TLM Issue

Poetry by Manash Bhattacharjee, Alison Brackenbury, John Greening, Holly Howitt, Peter Mackay, Stanley Moss, Christopher Reid, Rachel Hurd-Wood, Tristram Fane Saunders and James Simpson. Short Fiction by Ted Hughes, Hannah Lowe and William Teasley. Featuring: Jennifer Johnson on My London; Konrad Muller on Ikey Solomon; Jeffrey Meyers on Hemingway; Francis Pryor on Ritual Landscapes Reviews by Lana Asfour, Conor Carville, Claire Crowther, Suzi Feay, Terry Kelly, Andrew Lambirth, Edward Lucie-Smith, Simon Tait and Will Stone

Essays

The Ritual Landscapes of Pre-Roman Britain

Many academic phrases, like much academic writing, are too awkward, verbose and cumbersome to find their way into common usage. Indeed, the jargon of archaeology often leaves me, a retired but still active archaeologist, speechless with frustration. But once in a blue moon, terms coined in the Ivory Towers do manage to filter into informed general writing, if not into pub lunchtime banter. And ‘…

By The London Magazine

Hemingway, Cézanne and the Dark Secret

 We dance round in a ring and suppose,
But the Secret sits in the middle and knows. Robert Frost, ‘The Secret Sits’ In 1921 Joachim Gasquet recorded that his friend Paul Cézanne wanted to ‘treat nature by the cylinder, the sphere and the cone’. This concept was hardly new. In his book on the seventeenth-century Italian architect Francesco Borromini, Anthony Blunt quoted Galileo’s The…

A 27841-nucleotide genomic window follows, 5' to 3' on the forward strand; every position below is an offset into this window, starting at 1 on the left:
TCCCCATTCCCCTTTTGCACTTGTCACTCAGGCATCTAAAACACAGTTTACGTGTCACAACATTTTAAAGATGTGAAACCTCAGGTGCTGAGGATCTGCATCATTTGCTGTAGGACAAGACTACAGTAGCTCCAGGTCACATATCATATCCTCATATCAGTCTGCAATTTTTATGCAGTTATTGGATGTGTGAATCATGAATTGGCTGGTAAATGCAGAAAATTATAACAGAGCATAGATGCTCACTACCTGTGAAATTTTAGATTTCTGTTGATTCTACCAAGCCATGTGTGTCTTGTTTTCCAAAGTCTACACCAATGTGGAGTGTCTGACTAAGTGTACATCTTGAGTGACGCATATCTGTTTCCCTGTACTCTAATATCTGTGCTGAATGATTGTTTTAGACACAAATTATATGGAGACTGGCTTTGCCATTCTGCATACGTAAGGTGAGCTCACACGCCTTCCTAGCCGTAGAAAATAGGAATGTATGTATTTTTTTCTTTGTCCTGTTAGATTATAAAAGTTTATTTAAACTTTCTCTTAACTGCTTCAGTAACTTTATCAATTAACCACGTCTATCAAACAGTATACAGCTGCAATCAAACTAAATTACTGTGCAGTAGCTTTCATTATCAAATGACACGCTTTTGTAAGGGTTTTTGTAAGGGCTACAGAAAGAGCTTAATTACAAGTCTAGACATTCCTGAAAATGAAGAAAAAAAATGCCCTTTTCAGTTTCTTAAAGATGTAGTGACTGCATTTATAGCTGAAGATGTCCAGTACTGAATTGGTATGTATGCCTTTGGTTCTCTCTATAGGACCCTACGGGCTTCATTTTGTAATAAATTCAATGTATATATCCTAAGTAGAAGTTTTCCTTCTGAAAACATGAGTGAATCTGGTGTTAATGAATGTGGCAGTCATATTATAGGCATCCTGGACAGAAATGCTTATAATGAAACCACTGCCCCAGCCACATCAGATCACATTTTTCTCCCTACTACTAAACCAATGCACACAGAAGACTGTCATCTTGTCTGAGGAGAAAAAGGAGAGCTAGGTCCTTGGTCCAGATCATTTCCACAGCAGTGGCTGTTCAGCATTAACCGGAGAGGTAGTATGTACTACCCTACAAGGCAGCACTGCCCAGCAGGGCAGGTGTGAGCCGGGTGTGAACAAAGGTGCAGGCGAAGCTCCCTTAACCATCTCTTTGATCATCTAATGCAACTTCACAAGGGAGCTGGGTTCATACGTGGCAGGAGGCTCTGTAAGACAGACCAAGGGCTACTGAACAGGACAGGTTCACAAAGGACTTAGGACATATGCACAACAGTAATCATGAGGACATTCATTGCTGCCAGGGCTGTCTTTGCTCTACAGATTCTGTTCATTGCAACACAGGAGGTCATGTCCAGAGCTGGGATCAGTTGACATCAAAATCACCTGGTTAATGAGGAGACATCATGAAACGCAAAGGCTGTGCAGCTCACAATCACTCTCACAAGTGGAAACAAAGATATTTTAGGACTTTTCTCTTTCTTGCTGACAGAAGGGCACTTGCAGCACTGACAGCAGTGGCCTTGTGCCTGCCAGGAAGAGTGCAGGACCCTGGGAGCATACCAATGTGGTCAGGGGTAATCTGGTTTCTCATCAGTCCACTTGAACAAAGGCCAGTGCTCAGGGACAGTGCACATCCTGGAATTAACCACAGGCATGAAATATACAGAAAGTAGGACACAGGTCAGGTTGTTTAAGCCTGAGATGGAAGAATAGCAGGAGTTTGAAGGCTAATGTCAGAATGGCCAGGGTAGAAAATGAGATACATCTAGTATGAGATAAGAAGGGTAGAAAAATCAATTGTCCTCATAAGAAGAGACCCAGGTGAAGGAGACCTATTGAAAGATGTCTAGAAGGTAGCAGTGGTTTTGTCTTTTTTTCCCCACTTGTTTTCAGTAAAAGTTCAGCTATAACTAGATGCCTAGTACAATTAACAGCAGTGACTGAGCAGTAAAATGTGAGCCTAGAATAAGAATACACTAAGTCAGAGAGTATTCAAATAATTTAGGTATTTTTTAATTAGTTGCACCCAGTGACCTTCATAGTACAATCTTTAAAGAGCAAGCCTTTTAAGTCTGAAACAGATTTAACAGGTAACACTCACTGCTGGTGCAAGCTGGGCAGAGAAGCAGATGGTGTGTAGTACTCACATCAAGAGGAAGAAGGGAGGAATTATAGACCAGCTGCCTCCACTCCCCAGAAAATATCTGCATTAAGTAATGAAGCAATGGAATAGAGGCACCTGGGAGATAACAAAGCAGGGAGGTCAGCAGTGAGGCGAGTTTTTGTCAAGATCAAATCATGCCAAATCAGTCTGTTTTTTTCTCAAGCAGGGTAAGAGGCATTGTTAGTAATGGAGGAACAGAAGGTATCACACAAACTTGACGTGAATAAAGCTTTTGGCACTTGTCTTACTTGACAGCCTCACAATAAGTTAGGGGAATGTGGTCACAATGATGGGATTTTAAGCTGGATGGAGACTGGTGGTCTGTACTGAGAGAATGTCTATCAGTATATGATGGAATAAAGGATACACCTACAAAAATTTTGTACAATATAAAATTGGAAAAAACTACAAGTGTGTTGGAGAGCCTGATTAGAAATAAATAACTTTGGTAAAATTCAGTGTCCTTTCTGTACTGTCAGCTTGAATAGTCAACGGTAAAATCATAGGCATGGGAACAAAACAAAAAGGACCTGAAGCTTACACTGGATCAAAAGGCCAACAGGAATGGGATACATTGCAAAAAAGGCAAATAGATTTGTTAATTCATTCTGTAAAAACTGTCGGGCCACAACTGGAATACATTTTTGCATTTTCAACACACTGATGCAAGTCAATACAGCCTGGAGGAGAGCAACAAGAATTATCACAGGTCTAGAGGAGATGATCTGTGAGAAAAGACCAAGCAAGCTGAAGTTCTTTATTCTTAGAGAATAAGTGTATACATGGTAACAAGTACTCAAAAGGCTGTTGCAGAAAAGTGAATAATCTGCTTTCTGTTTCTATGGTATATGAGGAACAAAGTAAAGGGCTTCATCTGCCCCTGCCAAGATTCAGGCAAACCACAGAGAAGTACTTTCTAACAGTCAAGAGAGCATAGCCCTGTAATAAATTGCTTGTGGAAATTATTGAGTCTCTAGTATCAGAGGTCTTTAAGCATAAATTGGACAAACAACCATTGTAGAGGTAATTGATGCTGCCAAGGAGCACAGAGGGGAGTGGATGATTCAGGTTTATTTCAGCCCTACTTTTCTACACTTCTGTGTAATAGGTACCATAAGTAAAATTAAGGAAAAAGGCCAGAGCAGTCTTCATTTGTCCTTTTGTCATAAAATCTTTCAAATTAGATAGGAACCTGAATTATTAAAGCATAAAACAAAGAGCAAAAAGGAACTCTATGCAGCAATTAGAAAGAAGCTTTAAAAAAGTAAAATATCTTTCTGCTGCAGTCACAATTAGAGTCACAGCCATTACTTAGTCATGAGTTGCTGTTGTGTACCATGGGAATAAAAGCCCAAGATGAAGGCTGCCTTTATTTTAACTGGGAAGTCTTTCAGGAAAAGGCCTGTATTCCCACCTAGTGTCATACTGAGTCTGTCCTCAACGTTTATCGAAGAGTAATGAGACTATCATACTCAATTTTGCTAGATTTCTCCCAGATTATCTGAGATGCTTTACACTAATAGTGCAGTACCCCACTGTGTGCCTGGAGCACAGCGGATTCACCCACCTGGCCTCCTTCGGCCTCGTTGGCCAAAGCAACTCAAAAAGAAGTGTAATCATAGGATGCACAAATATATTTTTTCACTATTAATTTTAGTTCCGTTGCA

By The London Magazine

My London

Jennifer Johnson has always lived in London, except for a few years spent in Brussels and Oxford. She is currently studying at Birkbeck, University of London, for the MA in Creative Writing. This is the 14th article in our regular series “My London”. London has many meanings for me. I was born here, have lived in this city for all but ten years of my life, so I can trace my story along its s…

By The London Magazine

Ikey’s Bones

- What was your offence? - Receiving stolen property. - And who is with you? - I have one girl, seven, one girl, ve, one boy, nine, and one boy, three years old. - Where are your other children? - I have two sons gone to Sydney to settle there as gentlemen, John, aged twenty-one, and Moses, eighteen. - And where is your husband? - My husband I believe has gone to America. …

By The London Magazine

Poetry

The Rhyme of the Reddleman’s Daughter (V-VII)

Part V But in the far off distance I saw a whirling wind; far out on t…

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Under